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Dealers of Lightning: Xerox PARC and the Dawn of the Computer Age (Englisch) Gebundene Ausgabe – 3. März 1999

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Throughout the '70s and '80s, Xerox Corporation provided unlimited funding to a renegade think tank called the Palo Alto Research Center (PARC). Occupying a ramshackle building adjacent to Stanford University, PARC's occupants would prove to be the greatest gathering of computer talent ever assembled: it conceptualized the very notion of the desktop computer, long before IBM launched its PC, and it laid the foundation for Microsoft Windows with a prototype graphical user interface of icons and layered screens. Even the technology that makes it possible for these words to appear on the screen can trace its roots to Xerox's eccentric band of innovators. But despite PARC's many industry-altering breakthroughs, Xerox failed ever to grasp the financial potential of such achievements. And while Xerox's inability to capitalize upon some of the world's most important technological advancements makes for an interesting enough story, Los Angeles Times correspondent Michael Hiltzik focuses instead on the inventions and the inventors themselves. We meet fiery ringleader Bob Taylor, a preacher's son from Texas known as much for his ego as for his uncanny leadership; we trace the term "personal computer" back to Alan Kay, a visionary who dreamed of a machine small enough to tuck under the arm; and we learn how PARC's farsighted principles led to collaborative brilliance. Hiltzik's consummate account of this burgeoning era won't improve Xerox's stake in the computer industry by much, but it should at least give credit where credit is due. Recommended. --Rob McDonald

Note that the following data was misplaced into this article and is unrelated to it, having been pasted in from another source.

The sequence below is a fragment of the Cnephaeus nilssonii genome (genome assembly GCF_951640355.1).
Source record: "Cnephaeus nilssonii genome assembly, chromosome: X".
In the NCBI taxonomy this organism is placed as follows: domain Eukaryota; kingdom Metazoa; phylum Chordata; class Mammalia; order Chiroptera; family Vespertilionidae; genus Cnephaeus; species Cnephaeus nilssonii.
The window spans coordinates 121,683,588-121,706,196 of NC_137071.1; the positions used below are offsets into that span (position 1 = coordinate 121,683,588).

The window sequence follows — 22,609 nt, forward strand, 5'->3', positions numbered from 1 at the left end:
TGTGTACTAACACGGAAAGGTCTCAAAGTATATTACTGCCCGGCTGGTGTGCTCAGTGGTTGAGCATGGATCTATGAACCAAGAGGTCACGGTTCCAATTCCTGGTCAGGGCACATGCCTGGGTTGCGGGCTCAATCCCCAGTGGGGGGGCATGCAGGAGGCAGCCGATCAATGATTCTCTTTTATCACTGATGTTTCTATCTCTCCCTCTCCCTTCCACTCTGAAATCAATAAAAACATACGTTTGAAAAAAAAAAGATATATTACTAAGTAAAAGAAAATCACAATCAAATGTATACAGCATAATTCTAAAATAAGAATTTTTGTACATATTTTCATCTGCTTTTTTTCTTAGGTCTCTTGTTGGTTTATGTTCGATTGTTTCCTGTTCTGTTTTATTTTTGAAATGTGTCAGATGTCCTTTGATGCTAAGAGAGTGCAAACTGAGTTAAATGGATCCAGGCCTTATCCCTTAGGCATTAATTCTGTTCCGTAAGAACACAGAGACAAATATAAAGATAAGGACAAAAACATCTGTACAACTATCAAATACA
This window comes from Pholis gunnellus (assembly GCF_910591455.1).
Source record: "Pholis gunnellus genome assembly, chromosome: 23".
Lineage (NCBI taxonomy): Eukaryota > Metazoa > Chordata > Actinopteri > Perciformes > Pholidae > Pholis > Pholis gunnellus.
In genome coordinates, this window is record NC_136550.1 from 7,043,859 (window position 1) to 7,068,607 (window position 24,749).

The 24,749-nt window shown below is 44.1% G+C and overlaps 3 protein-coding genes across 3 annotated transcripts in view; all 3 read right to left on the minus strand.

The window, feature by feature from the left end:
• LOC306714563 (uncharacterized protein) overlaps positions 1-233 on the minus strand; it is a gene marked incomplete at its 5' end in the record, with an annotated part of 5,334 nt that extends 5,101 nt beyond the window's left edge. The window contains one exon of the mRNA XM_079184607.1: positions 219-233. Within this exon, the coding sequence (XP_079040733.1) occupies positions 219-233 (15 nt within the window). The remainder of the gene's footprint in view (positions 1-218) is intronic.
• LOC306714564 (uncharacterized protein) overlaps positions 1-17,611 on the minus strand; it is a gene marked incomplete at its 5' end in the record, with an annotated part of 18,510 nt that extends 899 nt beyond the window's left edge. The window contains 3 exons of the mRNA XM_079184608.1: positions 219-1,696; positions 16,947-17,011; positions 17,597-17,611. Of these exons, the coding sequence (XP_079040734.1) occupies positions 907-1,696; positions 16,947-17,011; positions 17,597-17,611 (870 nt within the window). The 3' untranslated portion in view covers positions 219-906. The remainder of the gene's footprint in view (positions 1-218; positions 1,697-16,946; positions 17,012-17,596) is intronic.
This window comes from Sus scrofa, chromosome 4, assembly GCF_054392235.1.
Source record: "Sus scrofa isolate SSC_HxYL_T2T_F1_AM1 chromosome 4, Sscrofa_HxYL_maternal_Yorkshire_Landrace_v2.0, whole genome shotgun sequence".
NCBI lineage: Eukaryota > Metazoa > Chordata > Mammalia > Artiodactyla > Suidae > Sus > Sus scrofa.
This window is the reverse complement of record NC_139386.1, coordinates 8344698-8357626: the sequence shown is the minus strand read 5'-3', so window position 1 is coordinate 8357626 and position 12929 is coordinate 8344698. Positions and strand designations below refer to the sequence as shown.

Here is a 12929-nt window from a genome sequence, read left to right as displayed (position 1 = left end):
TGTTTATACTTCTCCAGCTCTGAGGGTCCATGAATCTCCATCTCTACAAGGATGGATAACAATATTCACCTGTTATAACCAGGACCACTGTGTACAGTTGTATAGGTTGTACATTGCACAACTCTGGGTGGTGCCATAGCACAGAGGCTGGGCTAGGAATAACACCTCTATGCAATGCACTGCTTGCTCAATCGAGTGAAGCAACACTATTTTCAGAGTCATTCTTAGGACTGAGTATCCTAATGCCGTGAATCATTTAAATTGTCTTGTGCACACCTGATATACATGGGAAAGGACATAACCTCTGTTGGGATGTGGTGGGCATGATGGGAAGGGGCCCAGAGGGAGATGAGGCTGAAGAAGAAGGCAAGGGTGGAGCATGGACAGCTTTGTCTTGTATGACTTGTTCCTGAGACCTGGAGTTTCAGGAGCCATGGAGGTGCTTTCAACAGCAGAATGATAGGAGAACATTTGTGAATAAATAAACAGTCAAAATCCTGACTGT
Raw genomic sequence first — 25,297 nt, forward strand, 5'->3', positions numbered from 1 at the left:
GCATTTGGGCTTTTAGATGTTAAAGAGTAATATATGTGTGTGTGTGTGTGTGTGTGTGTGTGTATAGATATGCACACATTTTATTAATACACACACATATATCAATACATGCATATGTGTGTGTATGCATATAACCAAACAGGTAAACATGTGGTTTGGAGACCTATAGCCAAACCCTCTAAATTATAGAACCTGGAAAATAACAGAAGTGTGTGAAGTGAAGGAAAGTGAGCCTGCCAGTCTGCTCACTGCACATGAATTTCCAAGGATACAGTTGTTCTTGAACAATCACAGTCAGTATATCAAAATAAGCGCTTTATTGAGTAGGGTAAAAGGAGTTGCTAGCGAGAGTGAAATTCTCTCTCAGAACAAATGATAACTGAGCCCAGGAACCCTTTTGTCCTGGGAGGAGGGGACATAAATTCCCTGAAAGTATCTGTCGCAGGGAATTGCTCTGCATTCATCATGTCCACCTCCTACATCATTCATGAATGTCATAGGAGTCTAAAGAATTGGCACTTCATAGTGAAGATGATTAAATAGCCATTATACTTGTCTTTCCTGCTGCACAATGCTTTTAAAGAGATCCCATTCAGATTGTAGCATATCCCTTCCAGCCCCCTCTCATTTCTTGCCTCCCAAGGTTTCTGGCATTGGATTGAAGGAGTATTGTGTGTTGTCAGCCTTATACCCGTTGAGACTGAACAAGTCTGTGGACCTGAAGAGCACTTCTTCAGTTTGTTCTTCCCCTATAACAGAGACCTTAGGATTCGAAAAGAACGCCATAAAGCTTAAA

"Read this book. A treat for anyone with even a passing interest in the origins of today's siliconized culture."--"Business Week -- Dieser Text bezieht sich auf eine andere Ausgabe: Taschenbuch.

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Format: Gebundene Ausgabe
I read this book because it was mentioned in The New New Thing - a book about Jim Clark. What I found was a very well written story of PARC (Xerox's research centre in Palo Alto).
The story is really set in the 1970s and 1980s when Xerox set up PARC really to support a newly acquired computer company SDS. What happened instead was that PARC itself outshone the acquired company and for a corporation that built up its name in the photocopier business, it caused many problems.
Hiltzik is a master at capturing the mood and feel. He brings a multitude of characters to life in bite sized chapers. (The book has almost 450 pages but the chapters are about 8-12 pages long making it easy to pick up and immerse yourself in a piece of history.)
What I found astounding was the level of technology reached in PARC. This is well documented in this book. You have Douglas Englebart who used research and ideas raised in the 1940s as a blueprint for interactive hardware and software aimed at manipulating text and video images (he was the "inventor" of the mouse). You have explanations of the floating point function (which caused Intel so many problemns with its Pentium chip). You have descriptions of culture shaping events such as Bob Taylor's "Beat the Dealer" where his people would spend an hour or so explaining their research and then were let loose to the erudite audience "like a rank steak to a pack of hungry wolves." You even have the origins of Ethernet and TCP/IP documented here.